Let's look at what we did here: on a single line comment, we want to skip the part of the line after the --. We don't want to skip before that if it's on a later part of the line. In a similar manner, we want to skip all the multi-line comments and some developers (yours truly) will do these on one line, which is why we have an extra handling of an opening multi-line commenting tag where we see if there's a closing multi-line commenting tag on the same line.

Let's look at an example using the below T-SQL script, running the script in ISE, and evaluating the output:

/*
---- Saved in a SQL File

Created by John Doe
August 10th, 2012

*/

-- First we create a temp table
SELECT *
INTO ##tblOurTempTable
FROM tblOurTable

-- Update status one records for report
UPDATE tblTableTwo
SET Notes = 'Outstanding'
WHERE Status = 1

-- Remove status 0
DELETE FROM tblTableThree
WHERE Status = 0

SELECT 
 * -- Result will be everything; below is filtered out just for an ID check
 --, t.ID
FROM ##tblOurTempTable t
 INNER JOIN tblTableTwo tt ON t.ID = tt.ID
  AND tt.EINIDF = 1
 INNER JOIN tblTableThree ttt ON t.ID = ttt.ID
  AND ttt.Amount = t.Amount

-- Remove temp table
DROP TABLE ##tblOurTempTable

Review the output from the PowerShell script

We'll note that the multi-line comment is gone, as are the one-line comments and the comment after the *. Next, we're going to use counters for the statements we're looking for in the script:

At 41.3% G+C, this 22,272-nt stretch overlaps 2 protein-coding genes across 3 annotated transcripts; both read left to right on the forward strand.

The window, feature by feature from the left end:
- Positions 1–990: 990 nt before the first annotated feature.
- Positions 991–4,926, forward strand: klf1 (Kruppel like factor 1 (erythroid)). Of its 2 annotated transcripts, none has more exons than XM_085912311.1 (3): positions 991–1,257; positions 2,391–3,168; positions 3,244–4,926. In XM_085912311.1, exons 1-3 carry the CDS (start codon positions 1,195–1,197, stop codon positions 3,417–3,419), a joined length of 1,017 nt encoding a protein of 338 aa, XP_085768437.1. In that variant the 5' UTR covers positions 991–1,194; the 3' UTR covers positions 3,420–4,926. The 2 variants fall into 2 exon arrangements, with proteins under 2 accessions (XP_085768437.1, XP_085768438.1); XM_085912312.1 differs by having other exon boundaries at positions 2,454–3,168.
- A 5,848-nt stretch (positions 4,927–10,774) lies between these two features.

Function Read-File {
    Param(
        [string]$file
    )
    Process
    {
        $readfile = New-Object System.IO.StreamReader($file)
        [int]$lineno
        [int]$startskipping = 0


        ### Count commands:
        [int]$inserts = 0
        [int]$updates = 0
        [int]$deletes = 0
        [int]$truncates = 0
        [int]$drops = 0


        while (($line = $readfile.ReadLine()) -ne $null)
        {
            $lineno++
            if ($line.IndexOf("--") -ne -1)
            {
                ### Remove all characters after the symbols --
                $line = $line.Replace($line.Substring($line.IndexOf("--"),($line.Length - $line.IndexOf("--"))),"")
            }
            elseif ($line.IndexOf("/*") -ne -1)
            {
                ### Find the ending */ and skip all lines between them
                $startskipping = 1

                ### What happens if a multi-line comment is really only one line?
                if ($line.IndexOf("*/") -ne -1)
                {
                    $startskipping = 0